Introduction Of Hydrogen sulfide:
Hydrogen sulfide is a gas with the chemical symbol of H2S . one of the extremely toxic and flammable gases on earth. A rotten egg smell is often the first sign of this gas. It can be found anywhere in the oil and gas industries. You may not know you are being exposed to Hydrogen sulfide because it does not have any noticeable color that could warn of its presence inside the body or environment in other words it’s a colorless gas. Hydrogen sulfide gas is produced as a result of the breakdown of organic materials in the absence of oxygen.
Hydrogen sulfide gas has been identified as the most hazardous substance to humans in terms of its properties in relation to human health. This gas can cause breathing problems, headaches, dizziness, and even death at high concentrations. If you’re not careful when working with it then I would be very worried for your life—the air might become unbreathable!
Physical & Chemical Properties of Hydrogen Sulfide
Inorganic material has two hydrogen atoms bonded to one sulfur atom.
Chemical Formula: H2S Molecular Weight: 34.08
- It is generated as an unwanted by-product in operations or
- Produced by bacterial action during decomposition of organic matter.
- It is heavier than air
- Color – colorless
- Odor – similar to that of rotten eggs
- Hydrogen Sulfide kills the sense of smell at dangerous concentrations
- Vapor Density – heavier than air (1.19 compared to 1.0 for air).
- Solubility – Dissolves in water, oil, sludge, emulsions, well fluids, and molten sulfur
- Hazardous Characteristics – Corrosive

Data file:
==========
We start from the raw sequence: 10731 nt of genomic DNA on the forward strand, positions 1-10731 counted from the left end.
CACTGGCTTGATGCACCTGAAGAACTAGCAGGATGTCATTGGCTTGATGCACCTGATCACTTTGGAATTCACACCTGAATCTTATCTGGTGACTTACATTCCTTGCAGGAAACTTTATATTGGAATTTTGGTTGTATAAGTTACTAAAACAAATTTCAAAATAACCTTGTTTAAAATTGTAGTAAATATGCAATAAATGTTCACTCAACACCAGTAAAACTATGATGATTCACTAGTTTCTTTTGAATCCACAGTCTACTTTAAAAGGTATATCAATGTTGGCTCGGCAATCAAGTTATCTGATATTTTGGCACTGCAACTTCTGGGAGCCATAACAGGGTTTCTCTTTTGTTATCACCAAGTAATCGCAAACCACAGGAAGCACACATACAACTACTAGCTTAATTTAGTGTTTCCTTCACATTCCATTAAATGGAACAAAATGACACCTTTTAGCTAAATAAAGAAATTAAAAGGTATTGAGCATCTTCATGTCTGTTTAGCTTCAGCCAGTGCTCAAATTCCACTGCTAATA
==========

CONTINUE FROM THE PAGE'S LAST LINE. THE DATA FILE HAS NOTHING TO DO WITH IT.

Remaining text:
- Hydrogen Sulfide dissolves in water to form a weak acid that corrodes and pits metals.
- Toxicity – Extremely poisonous
- Higher concentrations can kill within minutes
- Flammability range:
- LEL=4,3% – UEL=46%.
- Autoignition Temperature = 500°F. Explosive when mixed with air, depending upon proportion.
- Burns with a blue flame
- Burning H2S produces another toxic gas called SO2 (Sulphur Dioxide)
- Sulphur Dioxide (SO2) is a colorless or transparent gas and is non-flammable. It is also heavier than air with a specific gravity of 2.264@0°C.
- SO2 is extremely irritating to the eyes and mucous membranes of the upper respiratory tract. It has exceptionally good warning properties in this regard than H2S.
- Short-term exposures to high levels of sulfur dioxide can be life-threatening.
- Exposure to 100 ppm of sulfur dioxide is considered immediately dangerous to life and health (IDLH)
- Sulfur Dioxide may cause heart problems and respiratory disorders in younger children and elders.
H2S is also known as
- Sulphureted hydrogen
- Devil’s Breath
- Sulfur hydride
- Rotten-egg gas
- Stink Damp
- Sour gas
The “parts per million” or “ppm”* scale is used to measure the concentration of H2S in the area. It divides the total into 1,000,000 parts and tells us, in parts per million, the concentration of the substance we are looking at. The smallest unit we can measure is one part per million.
NOTE: (*) 1% equals 10,000 ppm
TLV-TWA – Threshold Limit Value – Time-Weighted Average :
10 PPM – Limit which is set for exposure to H2S for up to 8 hours per day which results in no short or long-term ill effects.
STEL – Short Term Exposure Limit:
15 PPM – Limit which is set for exposure to H2S for 15 minutes limit 4 times per day with 1 hour between exposures)